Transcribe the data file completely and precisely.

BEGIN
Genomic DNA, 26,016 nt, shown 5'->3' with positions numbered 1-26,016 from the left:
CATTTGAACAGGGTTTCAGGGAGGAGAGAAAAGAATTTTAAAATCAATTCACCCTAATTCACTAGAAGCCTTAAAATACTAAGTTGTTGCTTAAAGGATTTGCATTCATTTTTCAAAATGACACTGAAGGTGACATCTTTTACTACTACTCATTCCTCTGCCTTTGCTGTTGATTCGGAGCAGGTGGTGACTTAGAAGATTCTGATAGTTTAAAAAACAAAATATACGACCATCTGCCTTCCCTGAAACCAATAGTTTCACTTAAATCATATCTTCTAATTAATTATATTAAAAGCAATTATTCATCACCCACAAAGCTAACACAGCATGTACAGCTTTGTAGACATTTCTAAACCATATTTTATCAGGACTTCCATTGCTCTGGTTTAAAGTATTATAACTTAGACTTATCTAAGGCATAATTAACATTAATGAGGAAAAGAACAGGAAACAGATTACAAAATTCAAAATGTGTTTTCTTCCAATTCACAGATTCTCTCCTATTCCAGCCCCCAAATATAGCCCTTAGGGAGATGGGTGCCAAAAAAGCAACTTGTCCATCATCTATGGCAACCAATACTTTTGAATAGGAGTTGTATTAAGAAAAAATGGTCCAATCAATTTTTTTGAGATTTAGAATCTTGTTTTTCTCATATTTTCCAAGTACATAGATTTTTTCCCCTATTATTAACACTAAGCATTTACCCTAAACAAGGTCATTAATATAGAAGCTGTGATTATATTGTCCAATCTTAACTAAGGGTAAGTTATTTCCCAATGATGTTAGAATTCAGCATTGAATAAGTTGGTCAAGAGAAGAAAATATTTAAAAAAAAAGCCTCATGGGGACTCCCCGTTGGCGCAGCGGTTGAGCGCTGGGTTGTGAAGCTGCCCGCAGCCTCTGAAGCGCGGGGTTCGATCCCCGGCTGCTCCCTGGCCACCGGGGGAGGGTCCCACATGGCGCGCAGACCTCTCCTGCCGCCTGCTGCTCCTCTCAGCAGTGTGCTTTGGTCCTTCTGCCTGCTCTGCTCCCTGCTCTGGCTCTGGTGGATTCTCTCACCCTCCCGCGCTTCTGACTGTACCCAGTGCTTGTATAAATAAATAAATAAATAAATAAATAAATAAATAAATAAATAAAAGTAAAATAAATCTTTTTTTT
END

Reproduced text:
Genomic DNA, 26,016 nt, shown 5'->3' with positions numbered 1-26,016 from the left:
CATTTGAACAGGGTTTCAGGGAGGAGAGAAAAGAATTTTAAAATCAATTCACCCTAATTCACTAGAAGCCTTAAAATACTAAGTTGTTGCTTAAAGGATTTGCATTCATTTTTCAAAATGACACTGAAGGTGACATCTTTTACTACTACTCATTCCTCTGCCTTTGCTGTTGATTCGGAGCAGGTGGTGACTTAGAAGATTCTGATAGTTTAAAAAACAAAATATACGACCATCTGCCTTCCCTGAAACCAATAGTTTCACTTAAATCATATCTTCTAATTAATTATATTAAAAGCAATTATTCATCACCCACAAAGCTAACACAGCATGTACAGCTTTGTAGACATTTCTAAACCATATTTTATCAGGACTTCCATTGCTCTGGTTTAAAGTATTATAACTTAGACTTATCTAAGGCATAATTAACATTAATGAGGAAAAGAACAGGAAACAGATTACAAAATTCAAAATGTGTTTTCTTCCAATTCACAGATTCTCTCCTATTCCAGCCCCCAAATATAGCCCTTAGGGAGATGGGTGCCAAAAAAGCAACTTGTCCATCATCTATGGCAACCAATACTTTTGAATAGGAGTTGTATTAAGAAAAAATGGTCCAATCAATTTTTTTGAGATTTAGAATCTTGTTTTTCTCATATTTTCCAAGTACATAGATTTTTTCCCCTATTATTAACACTAAGCATTTACCCTAAACAAGGTCATTAATATAGAAGCTGTGATTATATTGTCCAATCTTAACTAAGGGTAAGTTATTTCCCAATGATGTTAGAATTCAGCATTGAATAAGTTGGTCAAGAGAAGAAAATATTTAAAAAAAAAGCCTCATGGGGACTCCCCGTTGGCGCAGCGGTTGAGCGCTGGGTTGTGAAGCTGCCCGCAGCCTCTGAAGCGCGGGGTTCGATCCCCGGCTGCTCCCTGGCCACCGGGGGAGGGTCCCACATGGCGCGCAGACCTCTCCTGCCGCCTGCTGCTCCTCTCAGCAGTGTGCTTTGGTCCTTCTGCCTGCTCTGCTCCCTGCTCTGGCTCTGGTGGATTCTCTCACCCTCCCGCGCTTCTGACTGTACCCAGTGCTTGTATAAATAAATAAATAAATAAATAAATAAATAAATAAATAAATAAAAGTAAAATAAATCTTTTTTTT